Agriculture Reference
In-Depth Information
Chapter 1
What is Permaculture?
There is a great awareness these days that we are reaching the physical limits of the Earth.
We cannot go on creating pollution at the present rate, or filling our ever-growing appetite
for energy and materials for ever. We are so profligate with oil and other fossil fuels that we
have developed a way of producing food which consumes around ten calories of energy for
every calorie contained in the food.
Changing to organic methods of food production could reduce this high input by a signi-
ficant amount, as both chemical fertilisers and pesticides are energy intensive. But conven-
tional organic farming still relies heavily on machinery and the transport infrastructure, so
the whole process of putting food on our plates would still consume more energy than it pro-
duced. Simple peasant agriculture can reverse the situation and yield ten calories for every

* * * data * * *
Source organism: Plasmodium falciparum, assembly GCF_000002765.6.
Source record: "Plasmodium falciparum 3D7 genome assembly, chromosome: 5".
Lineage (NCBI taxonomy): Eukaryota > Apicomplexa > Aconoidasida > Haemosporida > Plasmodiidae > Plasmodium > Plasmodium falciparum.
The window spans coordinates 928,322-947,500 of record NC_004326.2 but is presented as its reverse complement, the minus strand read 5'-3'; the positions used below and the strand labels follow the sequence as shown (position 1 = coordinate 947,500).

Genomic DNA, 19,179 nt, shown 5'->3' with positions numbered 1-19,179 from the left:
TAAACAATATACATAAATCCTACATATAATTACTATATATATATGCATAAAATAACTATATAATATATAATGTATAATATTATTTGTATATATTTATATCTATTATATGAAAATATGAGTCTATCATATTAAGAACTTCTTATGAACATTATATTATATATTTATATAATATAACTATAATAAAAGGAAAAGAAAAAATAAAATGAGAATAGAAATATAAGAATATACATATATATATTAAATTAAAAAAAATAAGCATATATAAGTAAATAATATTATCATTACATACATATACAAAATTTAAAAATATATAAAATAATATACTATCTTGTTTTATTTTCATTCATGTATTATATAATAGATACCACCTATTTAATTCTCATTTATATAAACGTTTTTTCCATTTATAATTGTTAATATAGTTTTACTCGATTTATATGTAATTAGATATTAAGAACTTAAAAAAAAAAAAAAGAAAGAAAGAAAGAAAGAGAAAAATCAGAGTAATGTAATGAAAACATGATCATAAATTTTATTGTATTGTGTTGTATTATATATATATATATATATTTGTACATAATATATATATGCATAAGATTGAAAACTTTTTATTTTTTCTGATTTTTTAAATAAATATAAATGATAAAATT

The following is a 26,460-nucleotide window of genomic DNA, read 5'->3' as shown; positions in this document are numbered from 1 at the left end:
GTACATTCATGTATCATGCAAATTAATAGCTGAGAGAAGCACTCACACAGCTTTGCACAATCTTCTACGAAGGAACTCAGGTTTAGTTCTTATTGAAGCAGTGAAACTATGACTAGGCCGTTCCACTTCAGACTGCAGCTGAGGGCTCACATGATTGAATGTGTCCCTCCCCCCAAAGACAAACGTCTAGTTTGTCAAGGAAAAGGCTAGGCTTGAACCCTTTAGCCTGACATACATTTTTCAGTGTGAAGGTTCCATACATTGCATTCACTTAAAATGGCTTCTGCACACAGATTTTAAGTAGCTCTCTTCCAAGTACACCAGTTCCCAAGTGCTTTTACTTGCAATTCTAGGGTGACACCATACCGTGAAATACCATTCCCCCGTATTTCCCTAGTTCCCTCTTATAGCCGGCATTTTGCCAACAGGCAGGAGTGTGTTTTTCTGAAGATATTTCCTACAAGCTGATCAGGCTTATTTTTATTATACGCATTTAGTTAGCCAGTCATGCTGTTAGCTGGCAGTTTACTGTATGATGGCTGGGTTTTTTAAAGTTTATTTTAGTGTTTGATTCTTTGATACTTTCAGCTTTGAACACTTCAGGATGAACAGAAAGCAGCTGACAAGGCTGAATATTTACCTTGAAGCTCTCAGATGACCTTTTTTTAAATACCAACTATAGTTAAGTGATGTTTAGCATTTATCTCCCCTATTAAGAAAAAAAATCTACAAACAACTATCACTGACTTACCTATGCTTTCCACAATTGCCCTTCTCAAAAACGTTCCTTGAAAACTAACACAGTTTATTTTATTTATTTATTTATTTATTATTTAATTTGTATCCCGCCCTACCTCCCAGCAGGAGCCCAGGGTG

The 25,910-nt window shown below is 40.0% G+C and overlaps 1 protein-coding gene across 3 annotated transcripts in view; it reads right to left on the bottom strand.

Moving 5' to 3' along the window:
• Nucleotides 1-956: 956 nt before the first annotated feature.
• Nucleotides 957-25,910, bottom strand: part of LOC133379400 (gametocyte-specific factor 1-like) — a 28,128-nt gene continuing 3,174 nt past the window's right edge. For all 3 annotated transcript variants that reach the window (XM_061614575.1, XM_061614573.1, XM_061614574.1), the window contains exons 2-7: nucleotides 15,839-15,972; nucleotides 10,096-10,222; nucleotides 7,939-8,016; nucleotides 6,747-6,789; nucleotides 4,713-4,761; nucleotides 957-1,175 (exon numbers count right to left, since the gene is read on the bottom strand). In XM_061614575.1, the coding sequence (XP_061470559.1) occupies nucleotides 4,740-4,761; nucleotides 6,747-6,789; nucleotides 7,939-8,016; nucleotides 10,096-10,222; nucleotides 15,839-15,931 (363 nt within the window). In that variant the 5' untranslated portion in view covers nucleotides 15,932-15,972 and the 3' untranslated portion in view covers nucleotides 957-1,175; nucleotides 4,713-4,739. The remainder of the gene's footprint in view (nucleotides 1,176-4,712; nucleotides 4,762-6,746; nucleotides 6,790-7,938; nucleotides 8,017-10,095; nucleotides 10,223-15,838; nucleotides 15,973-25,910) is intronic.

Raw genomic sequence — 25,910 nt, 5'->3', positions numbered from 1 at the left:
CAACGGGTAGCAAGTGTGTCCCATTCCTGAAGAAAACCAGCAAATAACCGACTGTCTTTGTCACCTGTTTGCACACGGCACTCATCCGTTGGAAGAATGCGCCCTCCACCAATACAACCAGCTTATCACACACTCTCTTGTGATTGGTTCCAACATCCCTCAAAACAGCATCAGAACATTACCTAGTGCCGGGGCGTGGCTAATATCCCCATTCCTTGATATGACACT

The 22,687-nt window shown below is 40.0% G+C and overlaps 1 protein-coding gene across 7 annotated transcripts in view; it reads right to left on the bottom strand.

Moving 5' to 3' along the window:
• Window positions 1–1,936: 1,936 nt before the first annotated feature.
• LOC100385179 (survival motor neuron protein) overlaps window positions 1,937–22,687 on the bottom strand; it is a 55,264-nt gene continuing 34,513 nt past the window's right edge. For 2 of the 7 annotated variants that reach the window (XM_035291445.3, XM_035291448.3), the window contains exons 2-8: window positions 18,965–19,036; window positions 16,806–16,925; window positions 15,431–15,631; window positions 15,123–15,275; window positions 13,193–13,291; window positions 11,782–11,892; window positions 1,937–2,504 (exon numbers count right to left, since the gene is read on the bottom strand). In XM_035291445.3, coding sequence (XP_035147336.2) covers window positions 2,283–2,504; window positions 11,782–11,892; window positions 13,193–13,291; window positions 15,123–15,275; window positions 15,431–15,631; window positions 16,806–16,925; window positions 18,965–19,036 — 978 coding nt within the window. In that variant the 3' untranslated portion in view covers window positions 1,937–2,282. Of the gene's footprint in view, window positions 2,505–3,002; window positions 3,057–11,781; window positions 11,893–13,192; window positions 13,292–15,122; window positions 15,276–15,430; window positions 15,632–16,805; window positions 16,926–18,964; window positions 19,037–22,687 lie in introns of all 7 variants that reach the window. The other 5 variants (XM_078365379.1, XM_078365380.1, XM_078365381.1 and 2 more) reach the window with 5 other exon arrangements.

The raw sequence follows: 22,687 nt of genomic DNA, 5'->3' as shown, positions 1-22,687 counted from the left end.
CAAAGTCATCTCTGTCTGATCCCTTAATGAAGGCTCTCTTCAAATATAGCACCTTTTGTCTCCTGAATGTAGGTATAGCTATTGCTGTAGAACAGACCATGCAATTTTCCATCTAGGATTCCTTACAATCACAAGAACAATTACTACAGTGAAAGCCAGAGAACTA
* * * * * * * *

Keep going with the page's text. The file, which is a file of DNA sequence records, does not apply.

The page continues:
one expended. The energy here is almost entirely in the form of the farmers' own labour and
that of their beasts, and herein lies the fear: that our only choice is between a high-energy
lifestyle and one of sheer drudgery.
But there is a third choice, called permaculture.
Permaculture includes many ideas and skills that are not unique to it; some are traditional
farming practices, others involve modern science and technology. What does make it unique
is that it is modelled very closely on ecosystems, which are natural communities of wild
plants and animals, such as forests, meadows and marshes.
Imagine a natural forest. It has a high canopy of trees, lower layers of small trees, large
shrubs, small shrubs, herb and ground layers, plus plants which are mainly below ground
and climbers which occupy all levels. The production of plant material is mind-boggling
compared, say, to a wheat field which is only a single layer about half a metre high.
If only the forest was made up entirely of food plants, how abundant it would be! How
greatly it would out-yield the wheat field!
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